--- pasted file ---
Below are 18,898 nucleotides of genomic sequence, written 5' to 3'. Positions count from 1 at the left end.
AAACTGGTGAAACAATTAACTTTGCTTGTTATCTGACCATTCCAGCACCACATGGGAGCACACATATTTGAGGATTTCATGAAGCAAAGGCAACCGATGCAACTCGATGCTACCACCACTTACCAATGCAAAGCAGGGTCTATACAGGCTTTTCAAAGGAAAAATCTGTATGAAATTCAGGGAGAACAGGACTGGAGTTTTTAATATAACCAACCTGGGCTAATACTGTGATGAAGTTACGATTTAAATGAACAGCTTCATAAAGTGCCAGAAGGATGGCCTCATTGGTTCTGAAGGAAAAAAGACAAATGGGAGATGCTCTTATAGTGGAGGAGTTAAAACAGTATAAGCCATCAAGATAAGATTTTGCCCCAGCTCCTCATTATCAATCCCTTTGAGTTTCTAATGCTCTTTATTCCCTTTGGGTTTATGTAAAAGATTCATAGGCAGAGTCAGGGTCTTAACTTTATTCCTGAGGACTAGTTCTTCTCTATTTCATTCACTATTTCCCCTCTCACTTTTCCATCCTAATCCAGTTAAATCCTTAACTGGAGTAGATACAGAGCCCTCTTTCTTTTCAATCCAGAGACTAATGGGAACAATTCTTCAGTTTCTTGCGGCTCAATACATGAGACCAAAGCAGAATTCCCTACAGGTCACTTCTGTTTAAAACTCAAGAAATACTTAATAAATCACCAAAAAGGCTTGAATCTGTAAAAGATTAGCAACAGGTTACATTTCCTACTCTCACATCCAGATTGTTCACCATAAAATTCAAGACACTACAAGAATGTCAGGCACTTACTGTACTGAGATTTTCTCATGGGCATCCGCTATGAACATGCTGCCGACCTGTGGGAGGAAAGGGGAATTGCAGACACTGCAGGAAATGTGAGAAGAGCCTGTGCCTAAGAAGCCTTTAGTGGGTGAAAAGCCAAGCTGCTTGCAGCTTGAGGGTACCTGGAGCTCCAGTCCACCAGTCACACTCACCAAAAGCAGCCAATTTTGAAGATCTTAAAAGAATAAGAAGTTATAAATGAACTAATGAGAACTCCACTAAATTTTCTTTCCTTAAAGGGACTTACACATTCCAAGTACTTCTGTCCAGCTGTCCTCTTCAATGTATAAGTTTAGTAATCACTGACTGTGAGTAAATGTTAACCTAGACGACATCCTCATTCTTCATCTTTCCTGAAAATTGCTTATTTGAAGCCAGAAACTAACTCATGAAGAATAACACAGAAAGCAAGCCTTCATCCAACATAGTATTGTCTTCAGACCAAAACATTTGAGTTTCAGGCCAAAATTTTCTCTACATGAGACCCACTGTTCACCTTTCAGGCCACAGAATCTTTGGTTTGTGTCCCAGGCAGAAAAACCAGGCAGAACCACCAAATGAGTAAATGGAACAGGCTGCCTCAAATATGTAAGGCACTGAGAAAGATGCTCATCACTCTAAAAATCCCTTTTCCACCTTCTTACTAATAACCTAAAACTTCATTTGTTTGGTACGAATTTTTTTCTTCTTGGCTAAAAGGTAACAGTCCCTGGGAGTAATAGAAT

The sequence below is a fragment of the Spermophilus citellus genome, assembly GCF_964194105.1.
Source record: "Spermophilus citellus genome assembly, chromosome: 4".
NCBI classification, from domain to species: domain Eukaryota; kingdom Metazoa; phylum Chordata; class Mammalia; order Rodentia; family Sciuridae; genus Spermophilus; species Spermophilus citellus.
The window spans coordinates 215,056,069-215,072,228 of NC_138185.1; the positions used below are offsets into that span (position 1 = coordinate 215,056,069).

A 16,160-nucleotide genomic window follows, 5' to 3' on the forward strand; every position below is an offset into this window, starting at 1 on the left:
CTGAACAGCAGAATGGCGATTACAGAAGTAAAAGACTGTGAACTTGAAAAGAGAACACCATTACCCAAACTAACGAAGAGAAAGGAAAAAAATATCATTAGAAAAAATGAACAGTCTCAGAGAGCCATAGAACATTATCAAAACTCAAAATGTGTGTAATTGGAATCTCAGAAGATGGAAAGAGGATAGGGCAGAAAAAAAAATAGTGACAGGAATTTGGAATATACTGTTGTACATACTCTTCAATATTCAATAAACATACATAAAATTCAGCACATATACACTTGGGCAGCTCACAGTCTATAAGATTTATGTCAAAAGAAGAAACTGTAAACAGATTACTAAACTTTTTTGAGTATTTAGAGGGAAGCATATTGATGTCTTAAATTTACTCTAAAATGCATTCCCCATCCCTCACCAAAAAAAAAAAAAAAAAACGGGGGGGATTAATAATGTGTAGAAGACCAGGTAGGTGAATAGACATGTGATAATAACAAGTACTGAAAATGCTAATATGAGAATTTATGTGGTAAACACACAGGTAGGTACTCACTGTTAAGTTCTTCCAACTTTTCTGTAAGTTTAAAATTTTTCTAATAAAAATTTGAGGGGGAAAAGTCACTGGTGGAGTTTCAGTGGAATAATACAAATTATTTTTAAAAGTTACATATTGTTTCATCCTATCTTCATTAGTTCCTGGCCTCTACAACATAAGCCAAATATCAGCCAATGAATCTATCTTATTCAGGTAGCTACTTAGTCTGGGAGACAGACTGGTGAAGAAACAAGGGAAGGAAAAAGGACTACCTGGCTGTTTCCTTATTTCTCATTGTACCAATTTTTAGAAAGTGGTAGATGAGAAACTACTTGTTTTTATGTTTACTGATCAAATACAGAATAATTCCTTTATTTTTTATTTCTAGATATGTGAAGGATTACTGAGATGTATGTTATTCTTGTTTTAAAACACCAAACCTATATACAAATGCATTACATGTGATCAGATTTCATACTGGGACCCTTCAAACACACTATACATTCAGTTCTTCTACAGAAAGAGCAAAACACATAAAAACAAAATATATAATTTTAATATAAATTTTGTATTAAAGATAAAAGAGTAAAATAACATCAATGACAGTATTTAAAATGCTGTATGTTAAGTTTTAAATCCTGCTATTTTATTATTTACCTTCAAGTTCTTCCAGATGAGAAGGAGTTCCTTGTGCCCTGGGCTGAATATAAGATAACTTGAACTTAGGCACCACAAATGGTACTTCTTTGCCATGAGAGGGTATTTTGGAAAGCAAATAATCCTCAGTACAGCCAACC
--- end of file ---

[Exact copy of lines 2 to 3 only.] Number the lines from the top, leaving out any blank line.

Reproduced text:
AAACTGGTGAAACAATTAACTTTGCTTGTTATCTGACCATTCCAGCACCACATGGGAGCACACATATTTGAGGATTTCATGAAGCAAAGGCAACCGATGCAACTCGATGCTACCACCACTTACCAATGCAAAGCAGGGTCTATACAGGCTTTTCAAAGGAAAAATCTGTATGAAATTCAGGGAGAACAGGACTGGAGTTTTTAATATAACCAACCTGGGCTAATACTGTGATGAAGTTACGATTTAAATGAACAGCTTCATAAAGTGCCAGAAGGATGGCCTCATTGGTTCTGAAGGAAAAAAGACAAATGGGAGATGCTCTTATAGTGGAGGAGTTAAAACAGTATAAGCCATCAAGATAAGATTTTGCCCCAGCTCCTCATTATCAATCCCTTTGAGTTTCTAATGCTCTTTATTCCCTTTGGGTTTATGTAAAAGATTCATAGGCAGAGTCAGGGTCTTAACTTTATTCCTGAGGACTAGTTCTTCTCTATTTCATTCACTATTTCCCCTCTCACTTTTCCATCCTAATCCAGTTAAATCCTTAACTGGAGTAGATACAGAGCCCTCTTTCTTTTCAATCCAGAGACTAATGGGAACAATTCTTCAGTTTCTTGCGGCTCAATACATGAGACCAAAGCAGAATTCCCTACAGGTCACTTCTGTTTAAAACTCAAGAAATACTTAATAAATCACCAAAAAGGCTTGAATCTGTAAAAGATTAGCAACAGGTTACATTTCCTACTCTCACATCCAGATTGTTCACCATAAAATTCAAGACACTACAAGAATGTCAGGCACTTACTGTACTGAGATTTTCTCATGGGCATCCGCTATGAACATGCTGCCGACCTGTGGGAGGAAAGGGGAATTGCAGACACTGCAGGAAATGTGAGAAGAGCCTGTGCCTAAGAAGCCTTTAGTGGGTGAAAAGCCAAGCTGCTTGCAGCTTGAGGGTACCTGGAGCTCCAGTCCACCAGTCACACTCACCAAAAGCAGCCAATTTTGAAGATCTTAAAAGAATAAGAAGTTATAAATGAACTAATGAGAACTCCACTAAATTTTCTTTCCTTAAAGGGACTTACACATTCCAAGTACTTCTGTCCAGCTGTCCTCTTCAATGTATAAGTTTAGTAATCACTGACTGTGAGTAAATGTTAACCTAGACGACATCCTCATTCTTCATCTTTCCTGAAAATTGCTTATTTGAAGCCAGAAACTAACTCATGAAGAATAACACAGAAAGCAAGCCTTCATCCAACATAGTATTGTCTTCAGACCAAAACATTTGAGTTTCAGGCCAAAATTTTCTCTACATGAGACCCACTGTTCACCTTTCAGGCCACAGAATCTTTGGTTTGTGTCCCAGGCAGAAAAACCAGGCAGAACCACCAAATGAGTAAATGGAACAGGCTGCCTCAAATATGTAAGGCACTGAGAAAGATGCTCATCACTCTAAAAATCCCTTTTCCACCTTCTTACTAATAACCTAAAACTTCATTTGTTTGGTACGAATTTTTTTCTTCTTGGCTAAAAGGTAACAGTCCCTGGGAGTAATAGAAT

The sequence below is a fragment of the Spermophilus citellus genome, assembly GCF_964194105.1.